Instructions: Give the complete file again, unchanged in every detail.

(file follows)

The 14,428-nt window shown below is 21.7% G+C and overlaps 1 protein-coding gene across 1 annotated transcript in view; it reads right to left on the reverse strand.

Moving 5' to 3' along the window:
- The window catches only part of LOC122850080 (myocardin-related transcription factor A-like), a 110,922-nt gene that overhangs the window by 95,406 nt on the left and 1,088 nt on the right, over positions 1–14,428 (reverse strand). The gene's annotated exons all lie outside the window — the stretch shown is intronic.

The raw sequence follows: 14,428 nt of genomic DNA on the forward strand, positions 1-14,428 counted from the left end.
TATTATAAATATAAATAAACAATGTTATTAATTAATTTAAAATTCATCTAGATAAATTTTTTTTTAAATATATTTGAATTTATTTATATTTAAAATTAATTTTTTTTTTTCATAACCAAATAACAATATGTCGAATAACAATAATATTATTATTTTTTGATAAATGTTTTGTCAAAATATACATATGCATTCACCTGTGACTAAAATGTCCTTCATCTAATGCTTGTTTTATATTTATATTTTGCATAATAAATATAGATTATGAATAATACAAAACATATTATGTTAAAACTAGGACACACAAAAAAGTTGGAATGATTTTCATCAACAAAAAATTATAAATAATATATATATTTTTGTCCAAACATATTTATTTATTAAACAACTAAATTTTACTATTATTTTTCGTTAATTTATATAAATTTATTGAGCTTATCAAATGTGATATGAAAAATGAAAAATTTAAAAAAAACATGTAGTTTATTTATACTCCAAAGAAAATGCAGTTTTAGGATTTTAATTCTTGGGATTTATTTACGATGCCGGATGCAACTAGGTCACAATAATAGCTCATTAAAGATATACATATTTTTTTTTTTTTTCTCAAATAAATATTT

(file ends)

The 14,428-nt window shown below is 21.7% G+C and overlaps 1 protein-coding gene across 1 annotated transcript in view; it reads right to left on the reverse strand.

Moving 5' to 3' along the window:
- The window catches only part of LOC122850080 (myocardin-related transcription factor A-like), a 110,922-nt gene that overhangs the window by 95,406 nt on the left and 1,088 nt on the right, over positions 1–14,428 (reverse strand). The gene's annotated exons all lie outside the window — the stretch shown is intronic.

The raw sequence follows: 14,428 nt of genomic DNA on the forward strand, positions 1-14,428 counted from the left end.
TATTATAAATATAAATAAACAATGTTATTAATTAATTTAAAATTCATCTAGATAAATTTTTTTTTAAATATATTTGAATTTATTTATATTTAAAATTAATTTTTTTTTTTCATAACCAAATAACAATATGTCGAATAACAATAATATTATTATTTTTTGATAAATGTTTTGTCAAAATATACATATGCATTCACCTGTGACTAAAATGTCCTTCATCTAATGCTTGTTTTATATTTATATTTTGCATAATAAATATAGATTATGAATAATACAAAACATATTATGTTAAAACTAGGACACACAAAAAAGTTGGAATGATTTTCATCAACAAAAAATTATAAATAATATATATATTTTTGTCCAAACATATTTATTTATTAAACAACTAAATTTTACTATTATTTTTCGTTAATTTATATAAATTTATTGAGCTTATCAAATGTGATATGAAAAATGAAAAATTTAAAAAAAACATGTAGTTTATTTATACTCCAAAGAAAATGCAGTTTTAGGATTTTAATTCTTGGGATTTATTTACGATGCCGGATGCAACTAGGTCACAATAATAGCTCATTAAAGATATACATATTTTTTTTTTTTTTCTCAAATAAATATTT